Hello, my name is Karli Powell and I will be presenting you with information on cyber-bullying in schools.
Every school has had to deal with students who constantly bully others. Whether it were physical or verbal, they would threaten innocent children at school or on the playground. This issue has continued to expand in schools and new forms have begun to develop. Cyber-bullying is the “new” form of bullying and it has made bullying easier and anonymous. This is an important issue in all school districts because the consequences have led to many unfortunate events. Parents are uninformed and teachers can be oblivious. Students should feel safe going to school not threatened.
The term cyber-bullying relates to someone harassing or bullying another by the use of technology. It has become more of a problem now more than ever with technology continuously on the rise. Cyber-bullying is considered an “online social cruelty”. Because cyber-bullying is done through the internet, there is no face-to-face interaction, leaving the perpetrator anonymous. This has made it very attractive to young children who don’t want to get into any trouble. Like all bullying, the victims of cyber-bullying react negatively. Signs of being a victim consist of being depressed or isolated, nervous around technology or when using it, and having a lowered self-esteem.
There are two types of bullying that can take place. There are direct attacks which occur through texting, instant messaging, emails, or photos which are only a few of the options. Instant messaging has been found to be the most common form of direct attacks. Another way someone can bully is by using a proxy. This is where the bully uses someone else to do the dirty work. This form also relates to hacking into accounts and posing as the victim in situations. With such a wide range of options, bullies find it easy to perform these harassments or threats through internet.
Because of the recent studies, there has not been any major conclusions on characteristics of both the perpetrator or victim. It has been found that cyber-bullying is most commonly seen among middle school students. Studies have suggested that perpetrators struggle with high levels of anxiety at that can help with verifying the victim in each case. They also lack empathy and have difficulty following school rules (Stop Bullying Now). Some statistics I have found show the reality of cyber-bullying in school. 58% of children admit to having someone say mean and hurtful things to them online. And on the other side, 53% of children say they admit to have saying mean or hurtful things to others online (How to Stop Bullying). What makes it hard is that over half of the children never tell anyone about these cases, not even their parents. With the problems constantly occurring, some cases may lead to very unfortunate outcomes that could have been prevented. Some instances have driven students to even end their own life, which is why something needs to be done and legislation needs to step in.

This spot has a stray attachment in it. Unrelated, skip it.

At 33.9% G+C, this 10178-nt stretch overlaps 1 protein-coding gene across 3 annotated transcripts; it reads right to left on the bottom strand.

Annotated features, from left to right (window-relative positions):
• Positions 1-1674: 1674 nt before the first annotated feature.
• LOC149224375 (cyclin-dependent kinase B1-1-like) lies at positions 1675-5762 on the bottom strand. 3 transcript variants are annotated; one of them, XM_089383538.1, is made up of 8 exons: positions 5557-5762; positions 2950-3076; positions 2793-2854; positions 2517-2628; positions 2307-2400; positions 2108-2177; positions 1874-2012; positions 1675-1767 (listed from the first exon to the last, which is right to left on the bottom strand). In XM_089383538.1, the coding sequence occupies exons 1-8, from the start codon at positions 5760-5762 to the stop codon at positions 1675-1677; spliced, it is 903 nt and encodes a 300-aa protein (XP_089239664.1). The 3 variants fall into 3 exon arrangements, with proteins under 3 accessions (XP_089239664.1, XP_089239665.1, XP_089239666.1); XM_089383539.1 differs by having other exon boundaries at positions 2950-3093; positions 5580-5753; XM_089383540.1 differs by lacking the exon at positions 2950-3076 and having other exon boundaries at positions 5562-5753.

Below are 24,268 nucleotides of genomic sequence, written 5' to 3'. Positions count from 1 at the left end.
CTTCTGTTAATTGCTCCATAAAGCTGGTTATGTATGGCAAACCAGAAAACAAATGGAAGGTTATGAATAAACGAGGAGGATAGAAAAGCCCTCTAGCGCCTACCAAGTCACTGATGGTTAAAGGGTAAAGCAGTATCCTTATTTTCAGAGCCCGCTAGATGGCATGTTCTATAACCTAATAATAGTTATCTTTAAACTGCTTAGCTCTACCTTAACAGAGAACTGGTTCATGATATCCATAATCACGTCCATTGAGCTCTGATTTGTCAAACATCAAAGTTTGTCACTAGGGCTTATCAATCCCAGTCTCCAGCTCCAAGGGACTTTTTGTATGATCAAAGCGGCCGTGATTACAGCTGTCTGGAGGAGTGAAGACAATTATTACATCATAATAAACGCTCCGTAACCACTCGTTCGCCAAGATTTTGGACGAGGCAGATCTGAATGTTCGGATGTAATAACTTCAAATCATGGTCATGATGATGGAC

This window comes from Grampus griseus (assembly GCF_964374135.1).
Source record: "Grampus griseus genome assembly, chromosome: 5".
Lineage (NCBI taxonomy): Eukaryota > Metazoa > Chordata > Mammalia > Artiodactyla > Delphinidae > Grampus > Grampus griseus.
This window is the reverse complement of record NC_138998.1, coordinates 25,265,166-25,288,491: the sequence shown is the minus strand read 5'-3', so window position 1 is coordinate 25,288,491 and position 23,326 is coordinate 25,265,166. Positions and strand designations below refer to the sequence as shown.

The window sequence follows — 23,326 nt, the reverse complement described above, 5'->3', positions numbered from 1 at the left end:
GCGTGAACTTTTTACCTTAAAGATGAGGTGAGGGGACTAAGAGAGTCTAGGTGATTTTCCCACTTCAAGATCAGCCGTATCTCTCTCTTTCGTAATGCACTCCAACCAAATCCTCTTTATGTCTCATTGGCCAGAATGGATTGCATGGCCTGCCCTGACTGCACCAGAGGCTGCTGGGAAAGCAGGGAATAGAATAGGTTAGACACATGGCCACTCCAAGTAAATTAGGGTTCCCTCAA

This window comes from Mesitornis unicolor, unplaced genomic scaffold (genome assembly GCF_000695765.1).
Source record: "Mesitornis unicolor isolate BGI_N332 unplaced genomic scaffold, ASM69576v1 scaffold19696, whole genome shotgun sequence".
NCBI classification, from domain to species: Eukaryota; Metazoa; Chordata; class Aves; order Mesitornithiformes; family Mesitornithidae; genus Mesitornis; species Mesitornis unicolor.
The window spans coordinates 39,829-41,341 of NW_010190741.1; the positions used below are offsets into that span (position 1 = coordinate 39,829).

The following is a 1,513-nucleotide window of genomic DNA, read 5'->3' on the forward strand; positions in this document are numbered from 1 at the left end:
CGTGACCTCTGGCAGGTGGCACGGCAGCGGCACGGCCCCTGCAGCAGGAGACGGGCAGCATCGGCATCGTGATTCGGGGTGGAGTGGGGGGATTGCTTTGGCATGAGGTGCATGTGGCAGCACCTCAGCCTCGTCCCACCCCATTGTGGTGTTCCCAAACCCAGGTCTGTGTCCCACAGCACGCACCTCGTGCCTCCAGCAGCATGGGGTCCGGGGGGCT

One of the biggest impacts of cyber-bullying on education would be students feeling afraid or humiliated to come to school. Students will want to skip out on school or activities because they are afraid they will be victimized again. Or if they continue to go to school, the student may begin to struggle with constantly isolating his or herself. Having trouble with using technology in the classroom could hinder their ability to get their work done. They will become behind in class and potentially hinder their education.
Bullying could greatly impact the school district as well. With students missing class or feeling threatened in school, they begin to struggle with their work. This in turn will not help with test scores for the district. Lower attendance will also become an issue along with more violence and larger threats. It is unfortunate that children who become so threatened will at times want revenge. There has been many cases heard of in the news about students bringing weapons to school to stand up for themselves in certain bullying attacks. The impact that bullying has on the student will in turn affect the parent. At times parents may feel their child is so threatened they will enroll them in a different school district.